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December 2007 - [Sustainable Concepts] Eco Friendly Holiday & Sustainable Students
Sustainable Concepts )
Design Forward Newsletter December 2007, vol. 57
in this issue
  • Have an Eco Friendly Holiday
  • Students live cooperatively, sustainably at Ravenwood
  • Feedback


    Welcome to the December 2007 newsletter from Design Forward. Please take some time to enjoy this month's features.

    Quote of the Month: "Snowflakes are one of natures most fragile things, but look what they can do when they stick together."

    Lisa A. Swan

    Have an Eco Friendly Holiday

    This is the time to buy green. Here is our eco-gift buying guide of some of our favorites:

    Article Lisa A. Swan

    Students live cooperatively, sustainably at Ravenwood

    Emily Horton's sister balked at the idea of using a composting outhouse, but Horton suspected she'd come around given some time.

    "We've gone without," Horton said ambiguously, suggesting both a proud sacrifice and a genuine hardship. Of the intensive 10-week program in sustainable living she'd just completed, Emily added, "It's been hard, but it's been some fun."

    The program, part of the Audubon Expedition Institute's undergraduate degree coursework, takes as its basic premises that learning is not easy, and that students learn better through experience than by sitting in classrooms.

    To this end, AEI students spend four semesters living outdoors, each semester in a different region of the country.

    The semester in Maine is spent at Ravenwood Collective, a 170-acre parcel of land in Searsmont purchased jointly 13 years ago by three Audubon Expedition Institute faculty members with the intention of making a space for educational programs.

    Ravenwood Collective is currently a five-person cooperative, leased in part to Lesley University. AEI is a division of the Graduate School of Arts and Social Sciences at Lesley University

    "It's all local," said Hank Colletto, Ravenwood's teacher-in-residence, speaking of a partially subterranean, straw-bale building, one of the only permanent structures on the property used by students.

    "The lumber was taken from the property; the rocks were brought in by wheelbarrow ... the sand for the stucco was taken from right here," he said, indicating the excavation of the building's single recessed room, a study area with two couches, a large table and a wall-sized bookcase stocked with titles covering topics from Montessori education to globalization and progressive agricultural techniques.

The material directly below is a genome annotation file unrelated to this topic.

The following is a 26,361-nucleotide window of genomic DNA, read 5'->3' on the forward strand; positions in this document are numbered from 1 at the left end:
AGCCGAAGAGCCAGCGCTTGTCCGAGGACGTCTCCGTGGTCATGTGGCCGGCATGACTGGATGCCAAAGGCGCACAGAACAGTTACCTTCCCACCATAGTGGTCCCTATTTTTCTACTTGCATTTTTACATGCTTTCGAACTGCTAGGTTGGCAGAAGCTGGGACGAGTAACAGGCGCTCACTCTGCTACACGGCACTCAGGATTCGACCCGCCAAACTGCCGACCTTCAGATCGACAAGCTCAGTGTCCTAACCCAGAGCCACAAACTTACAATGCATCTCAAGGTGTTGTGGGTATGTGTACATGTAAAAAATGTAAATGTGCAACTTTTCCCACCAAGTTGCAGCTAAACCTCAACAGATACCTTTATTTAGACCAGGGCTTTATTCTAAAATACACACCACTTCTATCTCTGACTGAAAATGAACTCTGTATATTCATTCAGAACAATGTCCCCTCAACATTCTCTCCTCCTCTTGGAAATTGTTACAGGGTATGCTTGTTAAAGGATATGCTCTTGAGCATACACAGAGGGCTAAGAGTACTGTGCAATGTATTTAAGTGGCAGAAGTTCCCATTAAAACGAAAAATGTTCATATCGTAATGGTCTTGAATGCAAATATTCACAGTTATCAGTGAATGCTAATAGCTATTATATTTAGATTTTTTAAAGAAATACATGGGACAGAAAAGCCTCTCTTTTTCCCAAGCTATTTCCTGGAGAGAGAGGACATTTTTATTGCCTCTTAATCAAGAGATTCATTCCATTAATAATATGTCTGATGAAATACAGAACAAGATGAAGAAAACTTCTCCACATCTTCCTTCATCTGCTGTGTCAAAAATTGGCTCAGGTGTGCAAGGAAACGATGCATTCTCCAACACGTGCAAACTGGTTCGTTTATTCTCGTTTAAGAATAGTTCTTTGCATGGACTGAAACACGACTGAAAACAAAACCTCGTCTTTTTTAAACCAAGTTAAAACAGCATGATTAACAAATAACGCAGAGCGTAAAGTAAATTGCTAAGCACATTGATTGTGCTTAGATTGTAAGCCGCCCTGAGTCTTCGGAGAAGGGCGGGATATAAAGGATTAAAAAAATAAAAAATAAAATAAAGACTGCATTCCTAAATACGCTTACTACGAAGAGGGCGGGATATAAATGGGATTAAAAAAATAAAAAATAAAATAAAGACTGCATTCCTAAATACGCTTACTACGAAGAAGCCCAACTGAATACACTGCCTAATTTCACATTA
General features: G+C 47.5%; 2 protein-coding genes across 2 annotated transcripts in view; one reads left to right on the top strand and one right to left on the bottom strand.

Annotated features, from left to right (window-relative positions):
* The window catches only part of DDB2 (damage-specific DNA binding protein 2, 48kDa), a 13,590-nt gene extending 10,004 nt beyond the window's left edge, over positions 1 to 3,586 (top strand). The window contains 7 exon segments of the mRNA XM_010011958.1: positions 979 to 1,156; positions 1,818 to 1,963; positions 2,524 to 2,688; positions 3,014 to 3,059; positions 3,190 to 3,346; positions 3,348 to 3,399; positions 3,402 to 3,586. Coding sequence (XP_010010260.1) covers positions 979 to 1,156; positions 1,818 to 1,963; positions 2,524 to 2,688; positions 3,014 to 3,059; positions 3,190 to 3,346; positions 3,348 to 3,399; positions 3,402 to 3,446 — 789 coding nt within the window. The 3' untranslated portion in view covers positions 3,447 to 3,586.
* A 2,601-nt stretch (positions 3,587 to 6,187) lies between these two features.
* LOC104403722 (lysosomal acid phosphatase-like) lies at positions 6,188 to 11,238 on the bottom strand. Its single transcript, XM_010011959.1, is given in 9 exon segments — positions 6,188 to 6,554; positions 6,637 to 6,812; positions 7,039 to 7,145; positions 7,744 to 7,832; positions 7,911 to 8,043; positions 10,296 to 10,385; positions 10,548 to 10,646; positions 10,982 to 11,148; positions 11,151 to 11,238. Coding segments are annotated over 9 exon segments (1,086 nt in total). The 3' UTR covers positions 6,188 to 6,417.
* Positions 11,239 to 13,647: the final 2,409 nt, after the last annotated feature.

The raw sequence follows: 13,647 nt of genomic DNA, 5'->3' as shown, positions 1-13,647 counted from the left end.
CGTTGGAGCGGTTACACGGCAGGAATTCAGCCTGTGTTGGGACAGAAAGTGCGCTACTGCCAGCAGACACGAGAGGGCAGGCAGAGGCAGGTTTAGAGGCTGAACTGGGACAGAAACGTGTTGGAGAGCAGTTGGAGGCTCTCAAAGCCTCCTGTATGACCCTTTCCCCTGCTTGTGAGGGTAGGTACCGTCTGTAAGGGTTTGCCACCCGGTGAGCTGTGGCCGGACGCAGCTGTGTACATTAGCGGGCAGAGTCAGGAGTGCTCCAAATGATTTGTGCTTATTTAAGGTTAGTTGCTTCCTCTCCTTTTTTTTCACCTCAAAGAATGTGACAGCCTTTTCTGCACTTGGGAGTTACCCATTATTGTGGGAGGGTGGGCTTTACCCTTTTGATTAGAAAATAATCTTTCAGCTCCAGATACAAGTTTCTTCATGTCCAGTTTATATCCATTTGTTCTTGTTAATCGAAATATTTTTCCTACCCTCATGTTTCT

The most substantial resource, however, was brought in from around the country in the form of Ravenwood's students.

    "It was a lot of labor. Tons of labor," Colletto said, reflecting on the four semesters it took to complete the project.

    The design of the building appeared simple enough, but it was packed with innovative energy-efficiency measures - from the high thermal rating of the cellulose ceiling insulation to the positioning of windows in relation to the path of the sun and the 18-inch-thick, straw-bale insulated walls.

    It all added up to a room that kept a cozy 68 degrees in the dead of winter with only the slightest help from a wood-burning stove.

    The concern with local materials and energy efficiency was part of a program-wide focus on sustainability.

    For 10 weeks, students had been tracking their ecological footprint, an index that considers housing, food, transportation, waste and other factors to determine the theoretical number of acres of land required to sustain one person.

    To track their impact on the environment, Ravenwood residents measured everything from direct land use in the acreage of their gardens and the amount of water used per minute in the camp's solar shower, to the weight of the firewood burned in the oven (an augmented 55-gallon drum with "rocket elbow") and the life cycle of packaging from items they purchased.

    Article Ethan Andrews, villagesoup.com.


    Design Forward works toward promoting Sustainable Design. If you know of a project that should be featured, please contact us. Let us know why you think it should be featured and give us a basic intro to the project, the sustainable elements and any websites or contact information.

    If you would like to submit a fun and/or entertaining quote about architecture, building, the environment or such, send it in! If it at all possible, include the author.

    If you have any other feedback concerning this publication, please feel free to send an email or use the form.

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    Revised June 1, 2010